My hobby is motorcycles. Riding them, buying them, collecting them, fixing them and admiring them. I have owned a few motorcycles for longer than I have been married. They’ve stuck by me through thick and thin, traveled with me all over the country and have always been good to look at. Seems the more they age, the better they look. I certainly couldn’t say the same for some of my past girlfriends.
But this relationship has not come easy. I’ve put a lot of work, dedication and dollars into them. Luckily enough, I have managed to secure an income that can support this expensive habit. I have a warehouse that I store all my bikes in. It doubles as a museum, workshop, garage and man cave. As chairman of my local bike chapter, we hold gatherings, meetings, cook outs and rallies here. I speak and meet with bike riders of all persuasions and we have a lively debate culture about all things associated with owning, collecting, riding, purchasing and transporting motorcycles. One thing that seems to be a common denominator with all of these subjects is the motorcycle shipping.
At one stage or another, you will need to have your motorcycle transported without you seated on your beloved saddle and feeling the vibrations of your engine. Whether it’s for repair purposes, purchasing, relocating or just having it shipped somewhere for you to meet and ride back, the services of a transport carrier is going to be used. Most of the time, it’s a really simple and seamless process. But very often a lot of unexpected hurdles have to be jumped in order to make this happen. We as consumers think that if we are shipping a bike, we expect a truck to be waiting to go to pick it up immediately and bring it to us directly, Do not pass go, do not check into jail, just get it here. Unfortunately, the harsh reality of shipping a motorcycle is that it’s not that simple.
Our bikes are a lot larger that an envelope or parcel. They do not fit into a satchel or the back of a UPS truck to be loaded into an airplane for overnight delivery before 10 am. They are large, unique pieces of equipment that are held very dearly in our heart and we expect them to be handled with kid gloves. The last thing I want to hear about is my bike being dropped while loading. So we have to have a lot more patience and be more reasonable when shipping a bike cross-country. A lot of logistics are involved.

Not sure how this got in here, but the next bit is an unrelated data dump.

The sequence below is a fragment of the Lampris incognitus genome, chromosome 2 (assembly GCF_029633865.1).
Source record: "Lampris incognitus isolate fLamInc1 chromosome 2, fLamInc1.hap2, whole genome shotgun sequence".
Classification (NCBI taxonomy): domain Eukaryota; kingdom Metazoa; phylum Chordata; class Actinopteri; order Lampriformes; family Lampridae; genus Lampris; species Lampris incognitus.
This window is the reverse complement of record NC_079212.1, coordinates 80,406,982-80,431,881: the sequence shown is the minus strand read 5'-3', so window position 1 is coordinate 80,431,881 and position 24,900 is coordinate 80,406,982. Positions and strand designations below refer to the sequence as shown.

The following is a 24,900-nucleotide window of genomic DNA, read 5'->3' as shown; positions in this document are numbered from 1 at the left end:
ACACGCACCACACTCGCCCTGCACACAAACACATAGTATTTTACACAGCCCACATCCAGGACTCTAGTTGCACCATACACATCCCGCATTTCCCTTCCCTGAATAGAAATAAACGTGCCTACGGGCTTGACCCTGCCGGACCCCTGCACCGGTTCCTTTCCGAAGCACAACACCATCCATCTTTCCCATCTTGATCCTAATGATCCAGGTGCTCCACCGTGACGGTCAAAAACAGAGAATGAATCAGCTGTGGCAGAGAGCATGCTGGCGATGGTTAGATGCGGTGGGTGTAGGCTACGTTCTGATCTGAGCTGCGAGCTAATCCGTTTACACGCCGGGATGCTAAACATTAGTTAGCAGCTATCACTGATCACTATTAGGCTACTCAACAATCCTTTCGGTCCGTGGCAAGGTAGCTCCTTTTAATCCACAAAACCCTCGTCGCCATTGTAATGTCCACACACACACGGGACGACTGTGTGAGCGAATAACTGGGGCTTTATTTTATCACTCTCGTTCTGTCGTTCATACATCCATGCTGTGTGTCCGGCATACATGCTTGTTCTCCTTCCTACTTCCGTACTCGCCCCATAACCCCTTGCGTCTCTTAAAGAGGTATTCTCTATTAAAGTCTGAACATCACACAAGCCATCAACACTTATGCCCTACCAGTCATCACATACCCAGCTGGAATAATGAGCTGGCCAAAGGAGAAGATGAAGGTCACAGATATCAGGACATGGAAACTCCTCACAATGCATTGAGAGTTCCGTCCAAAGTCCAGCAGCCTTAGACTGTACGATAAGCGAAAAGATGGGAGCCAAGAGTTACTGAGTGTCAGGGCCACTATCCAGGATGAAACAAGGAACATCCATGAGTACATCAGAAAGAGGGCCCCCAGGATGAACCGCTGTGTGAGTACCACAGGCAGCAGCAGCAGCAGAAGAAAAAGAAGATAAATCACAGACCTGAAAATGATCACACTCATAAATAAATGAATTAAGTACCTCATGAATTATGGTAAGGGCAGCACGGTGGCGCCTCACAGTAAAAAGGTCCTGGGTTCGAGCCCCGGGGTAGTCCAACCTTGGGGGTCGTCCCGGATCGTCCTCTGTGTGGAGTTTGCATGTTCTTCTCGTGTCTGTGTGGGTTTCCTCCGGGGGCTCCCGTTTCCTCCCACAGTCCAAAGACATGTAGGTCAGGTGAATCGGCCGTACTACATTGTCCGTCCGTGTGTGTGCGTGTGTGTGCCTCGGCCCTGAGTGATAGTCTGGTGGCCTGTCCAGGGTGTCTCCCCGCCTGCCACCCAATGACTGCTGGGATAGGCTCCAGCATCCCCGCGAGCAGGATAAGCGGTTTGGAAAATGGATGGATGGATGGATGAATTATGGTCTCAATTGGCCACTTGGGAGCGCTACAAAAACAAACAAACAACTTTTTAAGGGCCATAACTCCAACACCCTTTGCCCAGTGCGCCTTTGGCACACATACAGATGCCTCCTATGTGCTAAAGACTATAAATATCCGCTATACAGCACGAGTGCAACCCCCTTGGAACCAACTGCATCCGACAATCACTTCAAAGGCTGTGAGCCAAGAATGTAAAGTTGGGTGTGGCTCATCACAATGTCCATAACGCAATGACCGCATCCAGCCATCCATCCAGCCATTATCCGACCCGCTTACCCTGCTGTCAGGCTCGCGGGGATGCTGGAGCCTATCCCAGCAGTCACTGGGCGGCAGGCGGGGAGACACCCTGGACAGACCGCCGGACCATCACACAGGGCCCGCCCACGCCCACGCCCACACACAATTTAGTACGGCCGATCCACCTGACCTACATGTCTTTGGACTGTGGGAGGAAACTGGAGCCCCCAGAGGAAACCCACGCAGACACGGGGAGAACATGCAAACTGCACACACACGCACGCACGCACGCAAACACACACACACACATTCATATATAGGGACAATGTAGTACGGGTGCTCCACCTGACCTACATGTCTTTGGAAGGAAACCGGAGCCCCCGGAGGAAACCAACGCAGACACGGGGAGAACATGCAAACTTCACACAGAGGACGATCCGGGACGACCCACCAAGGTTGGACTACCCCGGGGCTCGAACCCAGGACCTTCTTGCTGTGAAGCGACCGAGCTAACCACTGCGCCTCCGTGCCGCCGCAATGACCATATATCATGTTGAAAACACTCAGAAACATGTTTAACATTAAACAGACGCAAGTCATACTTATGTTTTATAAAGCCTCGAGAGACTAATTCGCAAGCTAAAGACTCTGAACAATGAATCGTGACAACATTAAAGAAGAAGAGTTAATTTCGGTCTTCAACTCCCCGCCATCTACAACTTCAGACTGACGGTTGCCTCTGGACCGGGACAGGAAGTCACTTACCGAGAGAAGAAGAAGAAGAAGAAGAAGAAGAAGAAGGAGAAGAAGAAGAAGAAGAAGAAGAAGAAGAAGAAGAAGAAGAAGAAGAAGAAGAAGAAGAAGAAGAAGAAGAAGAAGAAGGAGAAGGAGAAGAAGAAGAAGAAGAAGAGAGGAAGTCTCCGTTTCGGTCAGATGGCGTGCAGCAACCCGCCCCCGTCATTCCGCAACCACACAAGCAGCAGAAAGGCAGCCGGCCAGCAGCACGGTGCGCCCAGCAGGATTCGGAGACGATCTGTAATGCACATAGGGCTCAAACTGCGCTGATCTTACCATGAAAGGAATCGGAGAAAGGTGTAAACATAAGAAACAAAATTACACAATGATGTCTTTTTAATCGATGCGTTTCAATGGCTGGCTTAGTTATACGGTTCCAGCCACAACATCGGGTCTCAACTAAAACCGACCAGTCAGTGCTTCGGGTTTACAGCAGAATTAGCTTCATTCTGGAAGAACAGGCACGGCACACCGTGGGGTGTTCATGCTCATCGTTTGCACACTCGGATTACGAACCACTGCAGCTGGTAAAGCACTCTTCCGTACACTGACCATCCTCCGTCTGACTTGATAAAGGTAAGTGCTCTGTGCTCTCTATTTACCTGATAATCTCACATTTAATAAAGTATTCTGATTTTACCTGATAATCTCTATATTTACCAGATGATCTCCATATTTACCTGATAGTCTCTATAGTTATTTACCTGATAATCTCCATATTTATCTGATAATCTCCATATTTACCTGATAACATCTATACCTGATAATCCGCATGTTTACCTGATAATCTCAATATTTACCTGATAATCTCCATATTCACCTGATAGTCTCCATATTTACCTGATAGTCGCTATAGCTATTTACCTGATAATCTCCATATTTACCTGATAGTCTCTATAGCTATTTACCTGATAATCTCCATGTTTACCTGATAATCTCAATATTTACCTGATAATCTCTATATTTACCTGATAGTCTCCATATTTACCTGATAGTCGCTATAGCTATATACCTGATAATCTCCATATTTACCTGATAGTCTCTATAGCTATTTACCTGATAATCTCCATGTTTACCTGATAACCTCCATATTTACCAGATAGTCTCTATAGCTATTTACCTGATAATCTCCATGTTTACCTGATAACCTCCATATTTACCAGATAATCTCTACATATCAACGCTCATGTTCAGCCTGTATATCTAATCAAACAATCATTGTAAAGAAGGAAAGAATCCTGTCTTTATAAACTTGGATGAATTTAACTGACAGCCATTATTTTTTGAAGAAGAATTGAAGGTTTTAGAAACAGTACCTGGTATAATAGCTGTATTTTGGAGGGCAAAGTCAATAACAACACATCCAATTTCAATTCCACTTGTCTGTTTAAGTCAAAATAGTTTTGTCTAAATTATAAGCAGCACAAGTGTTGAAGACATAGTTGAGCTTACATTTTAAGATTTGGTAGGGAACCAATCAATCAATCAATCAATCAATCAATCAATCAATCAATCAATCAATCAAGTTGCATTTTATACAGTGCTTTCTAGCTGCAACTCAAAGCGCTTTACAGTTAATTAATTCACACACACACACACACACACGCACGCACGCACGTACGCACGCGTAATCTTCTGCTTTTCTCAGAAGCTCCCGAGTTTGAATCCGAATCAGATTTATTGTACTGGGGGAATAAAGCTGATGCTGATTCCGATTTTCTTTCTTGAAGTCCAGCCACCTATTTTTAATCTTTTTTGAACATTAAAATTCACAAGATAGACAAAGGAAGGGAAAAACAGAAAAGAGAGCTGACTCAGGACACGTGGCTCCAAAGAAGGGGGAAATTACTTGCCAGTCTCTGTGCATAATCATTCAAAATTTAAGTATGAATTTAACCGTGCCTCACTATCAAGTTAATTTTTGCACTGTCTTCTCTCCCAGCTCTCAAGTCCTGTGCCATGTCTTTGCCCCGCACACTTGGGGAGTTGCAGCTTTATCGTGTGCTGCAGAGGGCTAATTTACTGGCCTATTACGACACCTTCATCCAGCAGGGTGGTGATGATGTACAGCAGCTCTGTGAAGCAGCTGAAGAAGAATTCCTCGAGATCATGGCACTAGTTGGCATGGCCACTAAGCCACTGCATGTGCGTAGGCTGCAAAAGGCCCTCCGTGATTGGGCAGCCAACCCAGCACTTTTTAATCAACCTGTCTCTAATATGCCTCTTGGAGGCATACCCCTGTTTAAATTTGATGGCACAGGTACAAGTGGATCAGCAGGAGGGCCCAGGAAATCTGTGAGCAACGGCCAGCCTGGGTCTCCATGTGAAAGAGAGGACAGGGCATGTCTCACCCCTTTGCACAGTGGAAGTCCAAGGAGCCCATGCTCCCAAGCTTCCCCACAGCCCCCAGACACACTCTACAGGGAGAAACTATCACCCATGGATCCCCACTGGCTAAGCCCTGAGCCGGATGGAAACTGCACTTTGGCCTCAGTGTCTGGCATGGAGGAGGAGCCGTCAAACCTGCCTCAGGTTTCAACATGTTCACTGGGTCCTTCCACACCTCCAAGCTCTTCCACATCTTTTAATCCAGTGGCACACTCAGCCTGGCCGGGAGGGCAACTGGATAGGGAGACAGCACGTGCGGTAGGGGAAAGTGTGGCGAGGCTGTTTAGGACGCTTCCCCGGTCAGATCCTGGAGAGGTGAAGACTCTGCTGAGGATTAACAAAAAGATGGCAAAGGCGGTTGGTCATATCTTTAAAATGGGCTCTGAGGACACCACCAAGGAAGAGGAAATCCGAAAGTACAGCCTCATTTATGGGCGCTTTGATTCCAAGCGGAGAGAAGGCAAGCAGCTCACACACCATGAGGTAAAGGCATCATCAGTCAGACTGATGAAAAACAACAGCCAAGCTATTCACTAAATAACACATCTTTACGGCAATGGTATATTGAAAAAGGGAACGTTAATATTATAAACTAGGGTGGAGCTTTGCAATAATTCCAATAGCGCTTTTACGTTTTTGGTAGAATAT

One of the major gripes I hear is people saying, “My bike took so long to pick up”. Let me try and shed a bit of light on this example. We don’t all live in major metropolises that have an active influx of transport carriers in and out of the area. Trucks have to stick to specific routes to meet specific deadlines. Most big cities have a daily pick up or delivery schedule, but as soon as you start heading further away, the less likely you are to have a truck there on a daily basis. And then when the bike is in a really remote area, a truck is usually only dispatched out there once a week. Now you have to take the economics of the transport company into consideration. It would make no financial sense for them to send a truck miles out of the way, just to pick up one bike and to head straight back home. They have to get as many bikes into their truck as possible to make it viable for them and affordable to you. This all takes time.
The next misconception is the travelling time. I am just as guilty of this. If I’ve purchased a bike online, I want to get it as soon as possible. I really do dream of the bike arriving the next day even though I live in California and the bike I bought is in Pennsylvania. No such luck. There is no such thing as a direct route from one door to another. Let me go over the logistics of what it entails for a bike to ship. Motorcycle shipping companies have distribution centers in at least one city in each state. So a motorcycle will get picked up from the original location and then bring to the closest distribution centre. From there the bikes will make their way east, west, north or south. It’s not every day that they have a truck heading west, so it may sit for a couple of days at the terminal before they have a full truck to head to California. So you can see, it is not a direct route. The bike has to be moved with other bikes heading in the same direction. Generally, a cross-country transport in non-remote areas should take between 8-10 days. Of course that is all weather permitting, truck functioning schedule keeping calendar days. Sometimes it takes a bit shorter, other times a little longer. But rest assured, if you have chosen a reputable company, are reasonable and patient, the wait will be worth it.
I’m not saying you should wait a month for a bike, but I am saying take into consideration what is involved in getting a prized possession to you. The saying is “good things come to those that wait”. I have learned that to be very true in the motorcycle world.